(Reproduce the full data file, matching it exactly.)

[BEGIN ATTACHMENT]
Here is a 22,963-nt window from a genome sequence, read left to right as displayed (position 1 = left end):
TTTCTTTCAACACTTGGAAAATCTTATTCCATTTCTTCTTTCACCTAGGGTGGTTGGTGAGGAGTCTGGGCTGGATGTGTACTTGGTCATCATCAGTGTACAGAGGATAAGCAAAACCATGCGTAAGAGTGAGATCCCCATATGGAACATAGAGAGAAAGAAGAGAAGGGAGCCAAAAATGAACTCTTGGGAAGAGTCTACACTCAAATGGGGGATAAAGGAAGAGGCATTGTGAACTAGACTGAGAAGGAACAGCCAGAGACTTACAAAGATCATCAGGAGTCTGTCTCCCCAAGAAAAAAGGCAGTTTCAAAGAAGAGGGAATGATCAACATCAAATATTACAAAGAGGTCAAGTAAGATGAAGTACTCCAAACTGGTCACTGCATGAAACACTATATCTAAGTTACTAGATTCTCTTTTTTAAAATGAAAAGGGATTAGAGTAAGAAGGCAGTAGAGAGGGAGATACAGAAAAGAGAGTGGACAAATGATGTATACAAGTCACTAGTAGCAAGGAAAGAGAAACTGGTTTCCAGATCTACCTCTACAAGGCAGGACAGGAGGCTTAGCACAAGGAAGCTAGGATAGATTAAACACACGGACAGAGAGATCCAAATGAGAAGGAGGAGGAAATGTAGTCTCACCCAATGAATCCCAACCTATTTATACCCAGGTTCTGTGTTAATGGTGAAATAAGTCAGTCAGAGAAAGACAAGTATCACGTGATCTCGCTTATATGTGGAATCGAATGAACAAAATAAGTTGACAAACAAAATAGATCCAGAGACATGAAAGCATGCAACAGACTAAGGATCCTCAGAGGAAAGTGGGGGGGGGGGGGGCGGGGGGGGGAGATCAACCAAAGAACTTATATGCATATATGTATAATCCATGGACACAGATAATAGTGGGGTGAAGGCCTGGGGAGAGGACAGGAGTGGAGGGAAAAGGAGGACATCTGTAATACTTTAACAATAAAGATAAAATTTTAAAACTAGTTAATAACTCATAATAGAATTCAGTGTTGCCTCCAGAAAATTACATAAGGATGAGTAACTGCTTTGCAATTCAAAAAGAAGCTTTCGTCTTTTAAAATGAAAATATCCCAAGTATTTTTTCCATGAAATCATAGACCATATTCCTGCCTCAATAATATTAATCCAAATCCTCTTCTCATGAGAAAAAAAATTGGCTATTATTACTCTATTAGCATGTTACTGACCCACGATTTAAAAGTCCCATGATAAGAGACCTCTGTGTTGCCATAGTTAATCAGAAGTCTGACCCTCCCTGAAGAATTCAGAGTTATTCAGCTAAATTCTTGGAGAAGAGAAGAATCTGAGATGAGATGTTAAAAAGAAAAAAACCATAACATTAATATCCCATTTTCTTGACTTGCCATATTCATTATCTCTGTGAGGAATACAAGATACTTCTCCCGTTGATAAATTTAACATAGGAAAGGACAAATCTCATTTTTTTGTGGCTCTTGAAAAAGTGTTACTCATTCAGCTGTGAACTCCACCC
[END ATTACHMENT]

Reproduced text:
Here is a 22,963-nt window from a genome sequence, read left to right as displayed (position 1 = left end):
TTTCTTTCAACACTTGGAAAATCTTATTCCATTTCTTCTTTCACCTAGGGTGGTTGGTGAGGAGTCTGGGCTGGATGTGTACTTGGTCATCATCAGTGTACAGAGGATAAGCAAAACCATGCGTAAGAGTGAGATCCCCATATGGAACATAGAGAGAAAGAAGAGAAGGGAGCCAAAAATGAACTCTTGGGAAGAGTCTACACTCAAATGGGGGATAAAGGAAGAGGCATTGTGAACTAGACTGAGAAGGAACAGCCAGAGACTTACAAAGATCATCAGGAGTCTGTCTCCCCAAGAAAAAAGGCAGTTTCAAAGAAGAGGGAATGATCAACATCAAATATTACAAAGAGGTCAAGTAAGATGAAGTACTCCAAACTGGTCACTGCATGAAACACTATATCTAAGTTACTAGATTCTCTTTTTTAAAATGAAAAGGGATTAGAGTAAGAAGGCAGTAGAGAGGGAGATACAGAAAAGAGAGTGGACAAATGATGTATACAAGTCACTAGTAGCAAGGAAAGAGAAACTGGTTTCCAGATCTACCTCTACAAGGCAGGACAGGAGGCTTAGCACAAGGAAGCTAGGATAGATTAAACACACGGACAGAGAGATCCAAATGAGAAGGAGGAGGAAATGTAGTCTCACCCAATGAATCCCAACCTATTTATACCCAGGTTCTGTGTTAATGGTGAAATAAGTCAGTCAGAGAAAGACAAGTATCACGTGATCTCGCTTATATGTGGAATCGAATGAACAAAATAAGTTGACAAACAAAATAGATCCAGAGACATGAAAGCATGCAACAGACTAAGGATCCTCAGAGGAAAGTGGGGGGGGGGGGGGCGGGGGGGGGAGATCAACCAAAGAACTTATATGCATATATGTATAATCCATGGACACAGATAATAGTGGGGTGAAGGCCTGGGGAGAGGACAGGAGTGGAGGGAAAAGGAGGACATCTGTAATACTTTAACAATAAAGATAAAATTTTAAAACTAGTTAATAACTCATAATAGAATTCAGTGTTGCCTCCAGAAAATTACATAAGGATGAGTAACTGCTTTGCAATTCAAAAAGAAGCTTTCGTCTTTTAAAATGAAAATATCCCAAGTATTTTTTCCATGAAATCATAGACCATATTCCTGCCTCAATAATATTAATCCAAATCCTCTTCTCATGAGAAAAAAAATTGGCTATTATTACTCTATTAGCATGTTACTGACCCACGATTTAAAAGTCCCATGATAAGAGACCTCTGTGTTGCCATAGTTAATCAGAAGTCTGACCCTCCCTGAAGAATTCAGAGTTATTCAGCTAAATTCTTGGAGAAGAGAAGAATCTGAGATGAGATGTTAAAAAGAAAAAAACCATAACATTAATATCCCATTTTCTTGACTTGCCATATTCATTATCTCTGTGAGGAATACAAGATACTTCTCCCGTTGATAAATTTAACATAGGAAAGGACAAATCTCATTTTTTTGTGGCTCTTGAAAAAGTGTTACTCATTCAGCTGTGAACTCCACCC